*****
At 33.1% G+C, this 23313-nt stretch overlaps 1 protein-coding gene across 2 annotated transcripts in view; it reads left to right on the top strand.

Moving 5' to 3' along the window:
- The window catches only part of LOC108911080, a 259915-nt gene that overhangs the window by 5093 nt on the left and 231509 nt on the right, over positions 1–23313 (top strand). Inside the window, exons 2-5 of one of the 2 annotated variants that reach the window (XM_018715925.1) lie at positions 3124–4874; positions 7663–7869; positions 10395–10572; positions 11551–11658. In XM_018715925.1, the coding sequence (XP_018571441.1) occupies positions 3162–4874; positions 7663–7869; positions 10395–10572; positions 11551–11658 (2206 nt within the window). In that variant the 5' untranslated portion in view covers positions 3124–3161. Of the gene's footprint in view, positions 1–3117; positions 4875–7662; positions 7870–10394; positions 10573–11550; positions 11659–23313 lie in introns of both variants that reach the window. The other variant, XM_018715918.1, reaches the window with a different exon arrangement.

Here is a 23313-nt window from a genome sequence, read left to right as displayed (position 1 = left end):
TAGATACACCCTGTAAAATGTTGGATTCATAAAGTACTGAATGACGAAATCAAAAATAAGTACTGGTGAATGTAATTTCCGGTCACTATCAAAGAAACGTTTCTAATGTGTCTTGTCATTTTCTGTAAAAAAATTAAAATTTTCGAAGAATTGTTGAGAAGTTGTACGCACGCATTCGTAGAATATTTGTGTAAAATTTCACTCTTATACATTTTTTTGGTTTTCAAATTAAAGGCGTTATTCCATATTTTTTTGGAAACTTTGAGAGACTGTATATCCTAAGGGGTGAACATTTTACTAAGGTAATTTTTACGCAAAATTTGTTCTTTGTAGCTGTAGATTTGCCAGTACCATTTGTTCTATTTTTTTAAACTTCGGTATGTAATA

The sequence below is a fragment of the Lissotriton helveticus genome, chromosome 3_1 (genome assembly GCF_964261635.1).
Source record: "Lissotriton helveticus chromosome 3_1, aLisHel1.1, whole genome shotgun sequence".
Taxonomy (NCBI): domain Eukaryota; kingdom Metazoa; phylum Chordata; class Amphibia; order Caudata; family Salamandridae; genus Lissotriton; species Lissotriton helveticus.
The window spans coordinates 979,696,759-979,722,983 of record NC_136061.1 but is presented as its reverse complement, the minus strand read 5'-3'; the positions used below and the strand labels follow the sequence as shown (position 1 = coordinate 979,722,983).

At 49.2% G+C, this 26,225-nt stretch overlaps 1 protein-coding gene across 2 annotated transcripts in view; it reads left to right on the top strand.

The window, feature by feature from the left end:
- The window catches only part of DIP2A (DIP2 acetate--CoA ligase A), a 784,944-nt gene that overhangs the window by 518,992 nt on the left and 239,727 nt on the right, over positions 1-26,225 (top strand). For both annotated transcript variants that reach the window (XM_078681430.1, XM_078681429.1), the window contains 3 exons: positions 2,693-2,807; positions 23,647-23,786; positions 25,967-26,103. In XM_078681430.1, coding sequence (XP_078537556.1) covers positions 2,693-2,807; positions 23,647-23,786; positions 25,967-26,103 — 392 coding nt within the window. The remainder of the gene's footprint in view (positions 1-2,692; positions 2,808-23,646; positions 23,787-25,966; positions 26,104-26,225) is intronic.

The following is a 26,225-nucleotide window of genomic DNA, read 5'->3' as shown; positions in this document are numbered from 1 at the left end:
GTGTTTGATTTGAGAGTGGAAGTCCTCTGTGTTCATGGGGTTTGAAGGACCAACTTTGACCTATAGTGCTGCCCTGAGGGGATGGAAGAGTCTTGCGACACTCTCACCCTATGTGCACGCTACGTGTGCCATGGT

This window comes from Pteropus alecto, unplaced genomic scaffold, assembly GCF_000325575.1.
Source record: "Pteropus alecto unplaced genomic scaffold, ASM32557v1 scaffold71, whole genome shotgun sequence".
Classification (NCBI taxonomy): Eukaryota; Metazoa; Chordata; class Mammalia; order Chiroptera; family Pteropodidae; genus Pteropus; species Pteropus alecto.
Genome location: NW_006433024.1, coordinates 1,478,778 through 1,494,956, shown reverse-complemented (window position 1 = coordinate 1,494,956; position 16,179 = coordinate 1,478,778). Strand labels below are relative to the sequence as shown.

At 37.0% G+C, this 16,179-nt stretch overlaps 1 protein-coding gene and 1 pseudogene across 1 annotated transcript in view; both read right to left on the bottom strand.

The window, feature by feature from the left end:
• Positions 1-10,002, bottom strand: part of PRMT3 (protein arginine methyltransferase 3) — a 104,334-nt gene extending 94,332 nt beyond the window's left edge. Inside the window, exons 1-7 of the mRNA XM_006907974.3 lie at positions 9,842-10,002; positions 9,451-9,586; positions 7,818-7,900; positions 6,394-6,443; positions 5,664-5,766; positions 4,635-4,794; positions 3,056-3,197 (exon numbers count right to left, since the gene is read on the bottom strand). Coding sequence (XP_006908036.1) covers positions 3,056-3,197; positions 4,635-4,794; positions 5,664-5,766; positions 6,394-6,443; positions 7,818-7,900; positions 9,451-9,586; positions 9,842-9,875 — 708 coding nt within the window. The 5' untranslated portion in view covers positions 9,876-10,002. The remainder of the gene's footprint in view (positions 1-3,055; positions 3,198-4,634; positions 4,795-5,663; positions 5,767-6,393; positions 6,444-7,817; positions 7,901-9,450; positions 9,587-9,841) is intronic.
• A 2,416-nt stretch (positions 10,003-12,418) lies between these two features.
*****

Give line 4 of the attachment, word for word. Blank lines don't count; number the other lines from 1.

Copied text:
Here is a 23313-nt window from a genome sequence, read left to right as displayed (position 1 = left end):